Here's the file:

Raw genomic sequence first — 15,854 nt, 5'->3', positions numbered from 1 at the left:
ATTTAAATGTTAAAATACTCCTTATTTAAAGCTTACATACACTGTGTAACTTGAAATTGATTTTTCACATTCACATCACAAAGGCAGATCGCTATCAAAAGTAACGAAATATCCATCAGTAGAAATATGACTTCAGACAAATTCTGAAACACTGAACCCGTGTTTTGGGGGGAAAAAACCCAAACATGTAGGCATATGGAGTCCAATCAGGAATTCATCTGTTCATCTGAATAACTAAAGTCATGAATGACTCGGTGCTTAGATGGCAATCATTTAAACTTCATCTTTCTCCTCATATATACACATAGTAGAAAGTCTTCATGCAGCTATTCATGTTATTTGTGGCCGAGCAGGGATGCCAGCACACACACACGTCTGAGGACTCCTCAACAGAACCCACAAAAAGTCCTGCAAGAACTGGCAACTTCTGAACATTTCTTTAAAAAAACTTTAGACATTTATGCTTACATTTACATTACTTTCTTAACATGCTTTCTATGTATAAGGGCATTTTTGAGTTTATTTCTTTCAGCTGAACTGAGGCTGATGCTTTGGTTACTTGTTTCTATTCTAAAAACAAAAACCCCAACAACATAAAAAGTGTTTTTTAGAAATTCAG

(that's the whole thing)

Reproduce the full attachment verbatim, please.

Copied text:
Raw genomic sequence first — 15,854 nt, 5'->3', positions numbered from 1 at the left:
ATTTAAATGTTAAAATACTCCTTATTTAAAGCTTACATACACTGTGTAACTTGAAATTGATTTTTCACATTCACATCACAAAGGCAGATCGCTATCAAAAGTAACGAAATATCCATCAGTAGAAATATGACTTCAGACAAATTCTGAAACACTGAACCCGTGTTTTGGGGGGAAAAAACCCAAACATGTAGGCATATGGAGTCCAATCAGGAATTCATCTGTTCATCTGAATAACTAAAGTCATGAATGACTCGGTGCTTAGATGGCAATCATTTAAACTTCATCTTTCTCCTCATATATACACATAGTAGAAAGTCTTCATGCAGCTATTCATGTTATTTGTGGCCGAGCAGGGATGCCAGCACACACACACGTCTGAGGACTCCTCAACAGAACCCACAAAAAGTCCTGCAAGAACTGGCAACTTCTGAACATTTCTTTAAAAAAACTTTAGACATTTATGCTTACATTTACATTACTTTCTTAACATGCTTTCTATGTATAAGGGCATTTTTGAGTTTATTTCTTTCAGCTGAACTGAGGCTGATGCTTTGGTTACTTGTTTCTATTCTAAAAACAAAAACCCCAACAACATAAAAAGTGTTTTTTAGAAATTCAG